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Inês Salpico, Soramäki Networks, firstname.lastname@example.org Kimmo Soramäki, Soramäki Networks, email@example.com
Network Science has been so far regarded mostly as a tool of statistical analysis. However, it is growingly understood as well as a methodological and conceptual approach to data processing, analysis and interpretation. The social networking phenomena has had interesting and dramatic implications for network science namely because it made network representations widespread and better understood by the general audience. It also pushed the field’s boundaries while opening the door for a clear connection between the different disciplines that study and relate to it. At the same time new understanding of data has emerged: data is now understood as a mutating, ever updating and interconnected entity. As a consequence of this change of paradigm institutions are growingly pushed to not only make data available but also to render it in a way that is both clear and “browsable”. In parallel the latest financial crisis made it clear that financial institutions must be regarded as nodes in a complex system in which interdependency and mutual influence are essential for its analysis. It illustrated the role of financial linkages as a channel for the propagation of shocks. It also forged the concept that institutions may be “too interconnected to fail”, in addition to the traditional concept of being “too big to fail”. Analyzing and understanding financial/economic phenomena and systemic risk can be made more intuitive by representing sets of (financial) data not in blunt tables but rather in appropriate and visual layouts that can show the links between system’s agents. A visual representation that allows exploring, analysing and communicating vast amounts of data can allow regulators (and the general public) to form a better understanding of the financial system and its interlinkages. We argue that due to the rare and specific nature of financial crisis analyzing financial risks cannot be done using an “artificial intelligence” paradigm – in which algorithms identify repetitive events – but rather through “intelligence amplification”, allowing a continuous monitoring of the system state. This monitoring is likely to be most effective using a visual approach, i.e. by making visible and perceptible any outstanding unpredictable events. When data is particularly granular and complex making sense of it relies mostly in the possibilities of looking at it in a perceptible, cross-referenced manner with a view of its evolution over a given time span. The paper will have both a theoretical and a practical perspective, resulting from the background research and hands-on work undergone while developing the data and network analysis software FNA (www.financialnetworkanalysis.com) and implementing its use in different financial institutions. The core – analytical engine – of the software is open source and is being built using different open source libraries (namely for visualization) and incorporating a number of analysis algorithms that result from academic research.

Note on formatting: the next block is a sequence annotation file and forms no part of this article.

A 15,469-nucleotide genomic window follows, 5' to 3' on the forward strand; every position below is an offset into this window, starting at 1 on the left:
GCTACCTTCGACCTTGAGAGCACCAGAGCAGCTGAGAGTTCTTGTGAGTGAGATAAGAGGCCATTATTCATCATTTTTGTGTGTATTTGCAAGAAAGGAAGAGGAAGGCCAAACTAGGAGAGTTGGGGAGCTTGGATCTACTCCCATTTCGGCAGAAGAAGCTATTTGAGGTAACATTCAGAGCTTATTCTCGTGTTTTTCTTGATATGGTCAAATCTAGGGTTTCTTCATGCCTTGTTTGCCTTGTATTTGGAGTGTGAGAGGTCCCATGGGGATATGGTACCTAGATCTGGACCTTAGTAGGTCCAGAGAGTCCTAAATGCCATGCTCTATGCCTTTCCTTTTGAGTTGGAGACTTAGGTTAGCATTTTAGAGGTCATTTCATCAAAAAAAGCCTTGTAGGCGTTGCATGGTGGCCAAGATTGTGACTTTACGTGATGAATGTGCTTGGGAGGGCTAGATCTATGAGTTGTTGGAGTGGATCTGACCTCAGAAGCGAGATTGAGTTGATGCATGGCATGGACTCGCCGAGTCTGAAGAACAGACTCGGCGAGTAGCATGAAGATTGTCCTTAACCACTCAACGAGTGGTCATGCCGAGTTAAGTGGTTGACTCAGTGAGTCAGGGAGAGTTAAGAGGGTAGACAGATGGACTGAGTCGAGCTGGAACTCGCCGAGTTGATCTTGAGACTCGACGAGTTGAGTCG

Financial Networks present specificities – different from those of social and technological networks - that require new tools and models to make sense of them. This paper (along with FNA software) aims at bridging the gap between the research in the understanding of complex networks and operational supervisory and regulatory analysis of financial data. Furthermore, a critical view is drawn to if and how the introduction of the new paradigm can affect policy, decision making processes and institutional discourses. In the aftermath of the crisis new regulatory authorities and powers have been set up. These include the European System of Financial Supervisors and the Office of Financial Research in the USA, amongst others. The creation of these new agents with new and extended monitoring mandates will result that more granular data will be collected and ultimately needs to made sense of. One of the current development priorities is to allow for the application, namely its online version, to get live feeds from different data sources that can then be browsed and cross analyzed. Our work has led us to confront with and deal with the lack of – relevant – data that is made public, and we would like to at least tap into the available sources while at the same time drawing attention to this paradox: in the age of Big Data the most meaningful data sets, particularly on the financial and economic systems, are still kept within institutions.
Proposed length of paper: 6 pages + images.